The Ministry of Interior of the Federal Republic of Germany has not commented on Navalnaya’s visit in the Federal Republic of Germany. No comments have followed neither from the Cabinet of Ministers of the Federal Republic of German, nor from the Ministry of Foreign Affairs or from the airport of Frankfurt, where, according to media reports and witnesses, Navalnaya travelled.
Russian state radio is more direct. The host, Vladimir Solovyov, suggests that Navalnaya travelled to Germany “for instructions”
So why did you travel there, citizen Navalnaya? You say it is private trip. That means that this time you were not invited by Frau Merkel. Why did you travel there? To get instructions that cannot be given on telephone?
On 26 February, several Russian outlets demonstrated a forged document, suggesting Ms Navalnaya a German citizen. Pro-Kremlin disinformation outlets continue to insist, despite the document proven to be false, that “there might be some truth in the claim”. German authorities have confirmed the document as a forgery, but the disinformation outlets claim “anonymous high-level Stasi officers with access to German Police databases” confirm Yulia Navalnaya as a citizen of the Federal Republic of Germany.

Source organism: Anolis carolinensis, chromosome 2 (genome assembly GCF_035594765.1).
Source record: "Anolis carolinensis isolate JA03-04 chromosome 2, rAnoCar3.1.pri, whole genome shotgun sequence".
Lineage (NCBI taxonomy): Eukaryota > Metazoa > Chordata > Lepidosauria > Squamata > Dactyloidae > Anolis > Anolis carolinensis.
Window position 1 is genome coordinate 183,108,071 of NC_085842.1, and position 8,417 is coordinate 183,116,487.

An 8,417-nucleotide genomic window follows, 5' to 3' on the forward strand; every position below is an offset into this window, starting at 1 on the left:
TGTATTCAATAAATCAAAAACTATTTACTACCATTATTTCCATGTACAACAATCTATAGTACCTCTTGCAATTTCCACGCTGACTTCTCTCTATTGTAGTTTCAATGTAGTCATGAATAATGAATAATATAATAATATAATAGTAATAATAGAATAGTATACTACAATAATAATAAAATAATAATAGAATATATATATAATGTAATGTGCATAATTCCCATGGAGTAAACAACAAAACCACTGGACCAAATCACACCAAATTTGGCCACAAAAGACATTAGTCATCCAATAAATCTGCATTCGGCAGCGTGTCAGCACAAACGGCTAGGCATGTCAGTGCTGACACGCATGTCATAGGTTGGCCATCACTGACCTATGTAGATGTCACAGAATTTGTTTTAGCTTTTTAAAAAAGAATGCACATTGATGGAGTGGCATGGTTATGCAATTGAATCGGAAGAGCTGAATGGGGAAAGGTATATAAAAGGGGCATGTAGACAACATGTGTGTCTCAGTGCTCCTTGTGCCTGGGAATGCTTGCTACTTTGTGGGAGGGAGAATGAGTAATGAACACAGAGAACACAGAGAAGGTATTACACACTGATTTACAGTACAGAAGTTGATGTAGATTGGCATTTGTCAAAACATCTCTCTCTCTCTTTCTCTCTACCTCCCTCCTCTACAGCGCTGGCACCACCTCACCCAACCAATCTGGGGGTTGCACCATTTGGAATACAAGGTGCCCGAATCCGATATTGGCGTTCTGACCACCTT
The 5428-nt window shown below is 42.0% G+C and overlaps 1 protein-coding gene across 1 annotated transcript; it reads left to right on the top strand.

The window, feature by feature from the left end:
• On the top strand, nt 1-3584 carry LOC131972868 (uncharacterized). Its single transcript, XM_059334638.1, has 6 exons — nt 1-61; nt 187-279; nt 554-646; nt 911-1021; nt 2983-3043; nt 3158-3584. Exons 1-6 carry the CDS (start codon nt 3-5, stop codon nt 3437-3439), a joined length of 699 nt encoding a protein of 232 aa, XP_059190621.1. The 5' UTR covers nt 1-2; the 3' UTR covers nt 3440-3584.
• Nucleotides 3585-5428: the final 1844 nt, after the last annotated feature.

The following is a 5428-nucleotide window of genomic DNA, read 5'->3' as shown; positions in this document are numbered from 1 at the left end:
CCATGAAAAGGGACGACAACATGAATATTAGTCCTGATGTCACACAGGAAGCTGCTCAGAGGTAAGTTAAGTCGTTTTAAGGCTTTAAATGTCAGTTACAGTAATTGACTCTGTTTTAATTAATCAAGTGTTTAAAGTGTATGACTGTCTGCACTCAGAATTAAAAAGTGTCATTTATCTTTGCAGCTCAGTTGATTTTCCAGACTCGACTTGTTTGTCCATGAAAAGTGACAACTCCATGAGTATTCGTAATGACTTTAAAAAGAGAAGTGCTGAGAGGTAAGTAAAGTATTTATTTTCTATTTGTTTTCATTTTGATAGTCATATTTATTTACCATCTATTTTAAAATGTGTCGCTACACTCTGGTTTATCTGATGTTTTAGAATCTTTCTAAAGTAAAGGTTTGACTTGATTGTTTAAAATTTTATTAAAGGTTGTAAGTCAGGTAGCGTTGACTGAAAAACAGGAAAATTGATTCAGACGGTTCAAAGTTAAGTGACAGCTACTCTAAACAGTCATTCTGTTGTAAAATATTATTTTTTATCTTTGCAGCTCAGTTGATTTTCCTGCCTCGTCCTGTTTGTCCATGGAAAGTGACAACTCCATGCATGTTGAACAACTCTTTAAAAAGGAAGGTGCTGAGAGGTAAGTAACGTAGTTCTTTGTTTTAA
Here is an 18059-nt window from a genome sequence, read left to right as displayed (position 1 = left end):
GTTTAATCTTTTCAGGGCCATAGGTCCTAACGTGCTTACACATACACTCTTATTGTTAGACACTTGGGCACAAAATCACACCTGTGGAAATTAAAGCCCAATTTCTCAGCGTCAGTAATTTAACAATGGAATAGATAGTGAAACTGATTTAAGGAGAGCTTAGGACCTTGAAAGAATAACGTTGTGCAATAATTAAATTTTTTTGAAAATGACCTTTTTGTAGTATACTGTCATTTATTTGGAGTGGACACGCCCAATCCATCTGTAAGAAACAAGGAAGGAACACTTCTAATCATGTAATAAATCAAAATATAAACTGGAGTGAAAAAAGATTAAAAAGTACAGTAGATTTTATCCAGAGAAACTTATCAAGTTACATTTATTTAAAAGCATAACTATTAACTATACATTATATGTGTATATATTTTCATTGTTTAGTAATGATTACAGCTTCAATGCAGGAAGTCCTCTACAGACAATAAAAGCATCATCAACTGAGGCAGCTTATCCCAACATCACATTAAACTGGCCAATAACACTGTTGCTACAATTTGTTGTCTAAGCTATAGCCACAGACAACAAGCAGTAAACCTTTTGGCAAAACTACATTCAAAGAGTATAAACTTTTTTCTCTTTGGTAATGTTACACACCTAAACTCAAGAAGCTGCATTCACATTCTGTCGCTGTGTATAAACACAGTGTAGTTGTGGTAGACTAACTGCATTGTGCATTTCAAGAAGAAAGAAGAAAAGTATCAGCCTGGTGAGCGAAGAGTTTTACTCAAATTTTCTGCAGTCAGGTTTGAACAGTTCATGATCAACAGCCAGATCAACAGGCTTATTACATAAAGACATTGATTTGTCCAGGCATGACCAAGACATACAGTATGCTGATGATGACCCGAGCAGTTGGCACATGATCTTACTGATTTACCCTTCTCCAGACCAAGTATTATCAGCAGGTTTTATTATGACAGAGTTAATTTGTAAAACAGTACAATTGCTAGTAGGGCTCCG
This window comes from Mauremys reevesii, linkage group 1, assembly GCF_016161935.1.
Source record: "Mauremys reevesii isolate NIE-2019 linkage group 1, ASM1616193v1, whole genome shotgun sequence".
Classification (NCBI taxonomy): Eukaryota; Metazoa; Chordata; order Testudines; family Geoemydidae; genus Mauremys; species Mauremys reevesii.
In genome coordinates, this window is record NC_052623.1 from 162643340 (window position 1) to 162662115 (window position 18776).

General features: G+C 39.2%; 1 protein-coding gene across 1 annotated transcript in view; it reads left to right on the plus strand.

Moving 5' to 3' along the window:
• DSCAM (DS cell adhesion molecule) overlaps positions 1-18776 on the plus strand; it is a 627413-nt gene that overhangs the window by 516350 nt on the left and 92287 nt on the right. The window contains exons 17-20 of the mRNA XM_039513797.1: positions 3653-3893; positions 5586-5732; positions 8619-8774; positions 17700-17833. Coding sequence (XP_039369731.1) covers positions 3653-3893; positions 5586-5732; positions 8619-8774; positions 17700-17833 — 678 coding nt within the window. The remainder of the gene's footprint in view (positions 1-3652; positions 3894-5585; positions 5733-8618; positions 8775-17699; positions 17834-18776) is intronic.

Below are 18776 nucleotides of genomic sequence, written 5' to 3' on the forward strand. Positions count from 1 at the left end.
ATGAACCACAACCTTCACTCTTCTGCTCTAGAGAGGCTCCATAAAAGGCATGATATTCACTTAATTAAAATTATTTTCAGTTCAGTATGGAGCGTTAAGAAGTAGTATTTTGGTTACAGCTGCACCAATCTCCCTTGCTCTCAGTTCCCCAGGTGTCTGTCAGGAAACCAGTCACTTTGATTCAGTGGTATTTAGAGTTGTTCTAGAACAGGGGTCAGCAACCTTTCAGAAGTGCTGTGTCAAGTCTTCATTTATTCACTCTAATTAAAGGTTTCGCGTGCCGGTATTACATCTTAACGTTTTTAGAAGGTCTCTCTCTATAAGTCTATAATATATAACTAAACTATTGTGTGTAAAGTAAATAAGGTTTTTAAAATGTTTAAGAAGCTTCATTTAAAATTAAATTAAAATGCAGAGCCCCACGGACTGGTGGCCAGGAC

The claim is false; however theoretically, Russian law would allow for dual citizenship – one of the outlets, participating in the campaign against Ms Navalnaya, even displays advertisement for the purchase of EU citizenship.
The state-owned news agency RIA Novosti feeds into the conspiracy, declaring that ”Germany Does Not Reply on the Questions on Navalnaya’s Citizenship”.
The media attacks on Germany continue: lately, Russian media report on a spy story, where a Berlin resident with a dual Russian and German citizenship is arrested, under suspicions of “betrayal of the Motherland”.